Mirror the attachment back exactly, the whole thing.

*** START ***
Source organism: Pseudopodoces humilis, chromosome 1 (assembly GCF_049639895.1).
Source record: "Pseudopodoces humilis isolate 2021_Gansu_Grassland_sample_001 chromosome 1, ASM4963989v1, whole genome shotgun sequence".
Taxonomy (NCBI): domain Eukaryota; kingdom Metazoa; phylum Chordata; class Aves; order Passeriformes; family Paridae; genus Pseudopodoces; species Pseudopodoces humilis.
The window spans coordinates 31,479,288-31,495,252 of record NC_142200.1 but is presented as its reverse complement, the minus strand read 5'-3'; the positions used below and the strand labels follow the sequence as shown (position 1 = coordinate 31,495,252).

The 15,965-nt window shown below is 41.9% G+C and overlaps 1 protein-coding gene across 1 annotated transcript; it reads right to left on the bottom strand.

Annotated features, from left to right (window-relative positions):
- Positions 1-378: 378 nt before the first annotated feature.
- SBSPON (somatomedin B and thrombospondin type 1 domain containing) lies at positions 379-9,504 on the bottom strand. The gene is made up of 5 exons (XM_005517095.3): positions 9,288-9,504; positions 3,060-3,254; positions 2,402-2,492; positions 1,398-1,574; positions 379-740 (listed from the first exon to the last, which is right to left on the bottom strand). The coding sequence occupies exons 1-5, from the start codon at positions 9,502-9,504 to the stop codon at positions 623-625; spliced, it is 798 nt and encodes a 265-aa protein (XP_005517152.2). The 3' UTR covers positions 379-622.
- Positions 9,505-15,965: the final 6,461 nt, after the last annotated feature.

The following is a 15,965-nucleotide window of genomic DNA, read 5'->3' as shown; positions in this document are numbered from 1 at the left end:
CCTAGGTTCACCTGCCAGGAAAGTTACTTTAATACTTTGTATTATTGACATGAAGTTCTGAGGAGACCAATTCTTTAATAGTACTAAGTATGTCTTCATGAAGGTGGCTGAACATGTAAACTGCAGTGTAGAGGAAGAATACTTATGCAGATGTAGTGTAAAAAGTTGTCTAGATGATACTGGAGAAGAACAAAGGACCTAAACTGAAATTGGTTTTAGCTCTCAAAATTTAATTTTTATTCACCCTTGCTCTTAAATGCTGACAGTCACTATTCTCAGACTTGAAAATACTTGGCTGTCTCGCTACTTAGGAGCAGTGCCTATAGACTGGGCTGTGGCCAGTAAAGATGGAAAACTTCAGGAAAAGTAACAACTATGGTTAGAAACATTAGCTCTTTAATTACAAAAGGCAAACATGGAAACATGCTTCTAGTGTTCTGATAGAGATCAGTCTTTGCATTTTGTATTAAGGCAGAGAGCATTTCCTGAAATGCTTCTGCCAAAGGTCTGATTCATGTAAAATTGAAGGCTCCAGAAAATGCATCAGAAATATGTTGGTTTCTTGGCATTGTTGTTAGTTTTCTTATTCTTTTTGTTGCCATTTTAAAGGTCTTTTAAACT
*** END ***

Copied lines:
Source organism: Pseudopodoces humilis, chromosome 1 (assembly GCF_049639895.1).
Source record: "Pseudopodoces humilis isolate 2021_Gansu_Grassland_sample_001 chromosome 1, ASM4963989v1, whole genome shotgun sequence".
Taxonomy (NCBI): domain Eukaryota; kingdom Metazoa; phylum Chordata; class Aves; order Passeriformes; family Paridae; genus Pseudopodoces; species Pseudopodoces humilis.
The window spans coordinates 31,479,288-31,495,252 of record NC_142200.1 but is presented as its reverse complement, the minus strand read 5'-3'; the positions used below and the strand labels follow the sequence as shown (position 1 = coordinate 31,495,252).

The 15,965-nt window shown below is 41.9% G+C and overlaps 1 protein-coding gene across 1 annotated transcript; it reads right to left on the bottom strand.

Annotated features, from left to right (window-relative positions):
- Positions 1-378: 378 nt before the first annotated feature.
- SBSPON (somatomedin B and thrombospondin type 1 domain containing) lies at positions 379-9,504 on the bottom strand. The gene is made up of 5 exons (XM_005517095.3): positions 9,288-9,504; positions 3,060-3,254; positions 2,402-2,492; positions 1,398-1,574; positions 379-740 (listed from the first exon to the last, which is right to left on the bottom strand). The coding sequence occupies exons 1-5, from the start codon at positions 9,502-9,504 to the stop codon at positions 623-625; spliced, it is 798 nt and encodes a 265-aa protein (XP_005517152.2). The 3' UTR covers positions 379-622.
- Positions 9,505-15,965: the final 6,461 nt, after the last annotated feature.

The following is a 15,965-nucleotide window of genomic DNA, read 5'->3' as shown; positions in this document are numbered from 1 at the left end:
CCTAGGTTCACCTGCCAGGAAAGTTACTTTAATACTTTGTATTATTGACATGAAGTTCTGAGGAGACCAATTCTTTAATAGTACTAAGTATGTCTTCATGAAGGTGGCTGAACATGTAAACTGCAGTGTAGAGGAAGAATACTTATGCAGATGTAGTGTAAAAAGTTGTCTAGATGATACTGGAGAAGAACAAAGGACCTAAACTGAAATTGGTTTTAGCTCTCAAAATTTAATTTTTATTCACCCTTGCTCTTAAATGCTGACAGTCACTATTCTCAGACTTGAAAATACTTGGCTGTCTCGCTACTTAGGAGCAGTGCCTATAGACTGGGCTGTGGCCAGTAAAGATGGAAAACTTCAGGAAAAGTAACAACTATGGTTAGAAACATTAGCTCTTTAATTACAAAAGGCAAACATGGAAACATGCTTCTAGTGTTCTGATAGAGATCAGTCTTTGCATTTTGTATTAAGGCAGAGAGCATTTCCTGAAATGCTTCTGCCAAAGGTCTGATTCATGTAAAATTGAAGGCTCCAGAAAATGCATCAGAAATATGTTGGTTTCTTGGCATTGTTGTTAGTTTTCTTATTCTTTTTGTTGCCATTTTAAAGGTCTTTTAAACT